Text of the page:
Ross Kornowske
March 16, 2016
Miscellaneous

Victims of Identity Theft May Have Legal Recourse Against Creditors

Identity theft is a problem that keeps growing with the latest technology. Victims of identity theft not only find themselves dealing with emotional stress and insecurity, they can also experience a considerable drop to their credit score as well.

Often, victims of identity theft do not realize their identity has been stolen until creditors begin demanding payment for purchases on the victims’ accounts that were never authorized. A fight then ensues between the creditor, trying to collect the amounts owed, and the individual looking to erase the unauthorized debts from their credit history.

When the victim refuses to pay fraudulent debts, creditors notify the credit reporters, who in turn reduce the individual’s credit score for failure to pay debts. What many people do not know is that targets of identity theft may have legal recourse against creditors who refuse to acknowledge valid disputes broVictims of Identity Theftught by consumers.

Actions Creditors are Required to Take After Identity Theft

The Fair Credit Reporting Act (“FCRA”) imposes liability on creditors who negligently violate the statute by failing to correct and report valid credit disputes to credit reporting agencies.

Cease Reporting False Information

Pursuant to FCRA, a creditor shall not furnish information relating to a consumer to any credit reporting agency if the creditor knows, or has reasonable cause to know, that the information is inaccurate. Additionally, a creditor shall not furnish information relating to a consumer to any credit reporting agency if the consumer has notified the creditor that specific information is inaccurate, and the information is, in fact, inaccurate.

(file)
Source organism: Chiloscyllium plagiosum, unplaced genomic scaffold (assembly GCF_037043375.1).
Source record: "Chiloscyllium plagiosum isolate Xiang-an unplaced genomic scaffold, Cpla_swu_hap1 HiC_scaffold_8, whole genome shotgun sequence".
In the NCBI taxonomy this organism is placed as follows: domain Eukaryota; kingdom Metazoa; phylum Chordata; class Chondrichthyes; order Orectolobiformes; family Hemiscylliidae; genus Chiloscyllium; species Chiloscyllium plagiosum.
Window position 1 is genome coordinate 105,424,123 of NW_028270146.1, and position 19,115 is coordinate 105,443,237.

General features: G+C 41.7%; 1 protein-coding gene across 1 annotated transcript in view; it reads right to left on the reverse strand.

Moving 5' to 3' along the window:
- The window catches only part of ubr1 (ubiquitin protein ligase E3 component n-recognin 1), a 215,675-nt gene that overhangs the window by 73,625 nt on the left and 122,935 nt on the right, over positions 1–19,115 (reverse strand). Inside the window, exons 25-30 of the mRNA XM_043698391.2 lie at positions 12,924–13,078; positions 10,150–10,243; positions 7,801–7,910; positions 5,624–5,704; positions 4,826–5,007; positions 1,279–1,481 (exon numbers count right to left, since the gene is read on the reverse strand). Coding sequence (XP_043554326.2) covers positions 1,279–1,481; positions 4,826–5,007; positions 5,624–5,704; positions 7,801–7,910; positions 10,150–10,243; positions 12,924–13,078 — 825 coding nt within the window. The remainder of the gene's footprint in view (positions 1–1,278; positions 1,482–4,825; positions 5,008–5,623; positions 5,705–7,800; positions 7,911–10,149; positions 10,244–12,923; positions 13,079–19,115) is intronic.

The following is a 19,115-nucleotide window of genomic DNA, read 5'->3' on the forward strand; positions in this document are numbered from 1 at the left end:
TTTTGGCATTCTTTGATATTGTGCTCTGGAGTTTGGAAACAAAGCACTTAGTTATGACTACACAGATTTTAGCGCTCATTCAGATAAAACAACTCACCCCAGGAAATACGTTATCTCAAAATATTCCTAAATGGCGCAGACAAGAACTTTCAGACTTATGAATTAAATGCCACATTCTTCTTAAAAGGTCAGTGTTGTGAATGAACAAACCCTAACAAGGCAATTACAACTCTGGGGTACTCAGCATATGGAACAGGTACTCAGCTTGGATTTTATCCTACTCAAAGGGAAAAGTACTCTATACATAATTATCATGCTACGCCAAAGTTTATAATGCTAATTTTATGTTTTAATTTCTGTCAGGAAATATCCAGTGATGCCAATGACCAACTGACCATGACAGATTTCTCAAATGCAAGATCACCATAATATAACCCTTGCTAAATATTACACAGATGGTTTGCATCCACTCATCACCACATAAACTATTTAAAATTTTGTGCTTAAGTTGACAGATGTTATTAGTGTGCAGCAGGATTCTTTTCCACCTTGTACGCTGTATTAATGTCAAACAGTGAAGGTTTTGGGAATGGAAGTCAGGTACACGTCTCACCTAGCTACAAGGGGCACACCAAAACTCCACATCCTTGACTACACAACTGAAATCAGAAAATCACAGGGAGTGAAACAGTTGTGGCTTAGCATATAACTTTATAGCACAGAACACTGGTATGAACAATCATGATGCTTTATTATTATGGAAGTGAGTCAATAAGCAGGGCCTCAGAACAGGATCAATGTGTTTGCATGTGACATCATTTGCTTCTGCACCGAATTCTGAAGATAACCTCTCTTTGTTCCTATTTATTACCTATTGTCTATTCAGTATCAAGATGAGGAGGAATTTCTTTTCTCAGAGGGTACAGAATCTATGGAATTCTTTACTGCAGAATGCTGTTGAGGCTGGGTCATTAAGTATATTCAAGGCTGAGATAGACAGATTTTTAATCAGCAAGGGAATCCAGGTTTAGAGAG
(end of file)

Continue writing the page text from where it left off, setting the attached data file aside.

Correct False Information

The FCRA mandates that a creditor notify a credit reporting agency of any inaccurate information it provided to the reporting agency, and the creditor must then take active measures to correct the information by deleting the disputed item from the consumer’s credit history. Essentially this means that once a victim of identity theft puts a creditor on notice that information on the report is disputed, the duty then shifts to the creditor to ascertain the validity of the dispute. This duty does not require the creditor to take the consumer at their word, however, it does require an investigation into the specific information available to determine whether a reasonable person would have substantial doubts as to the accuracy of the information.

If a Creditor Fails to Comply, Individual is afforded a Legal Claim Against the Creditor

When a creditor fails to actively investigate consumer disputes, or knowingly fails to rectify any false information reported to a credit reporting agency, the individual is afforded a legal claim against the creditor. Pursuant to FCRA, a party asserting a claim against a creditor may be entitled to actual, statutory and punitive damages stemming from the creditor’s negligent, or intentional, failure to act in accordance with FCRA. Additionally, FCRA’s cost shifting provision allows a successful claimant to collect attorneys’ fees. Creditors must be diligent when faced with a consumer credit dispute in order to avoid any potential liability under FCRA. As such, creditors should consult an attorney to assist it in determining the validity of a consumer’s dispute and ensure it is operating in compliance with the law.

Have You Been a Victim of Identity Theft?

If you have been a victim of identity theft check out this resource. This website provides you with actions to take next.
1 15 U.S.C. § 1681s-2
2 15 U.S.C. § 1681s-2(a)(1)(A)
3 15 U.S.C. § 1681s-2(a)(1)(B)
4 15 U.S.C. § 1681s-2(a)(2)(B)
5 15 U.S.C. § 1681s-2(a)(1)(D)

 

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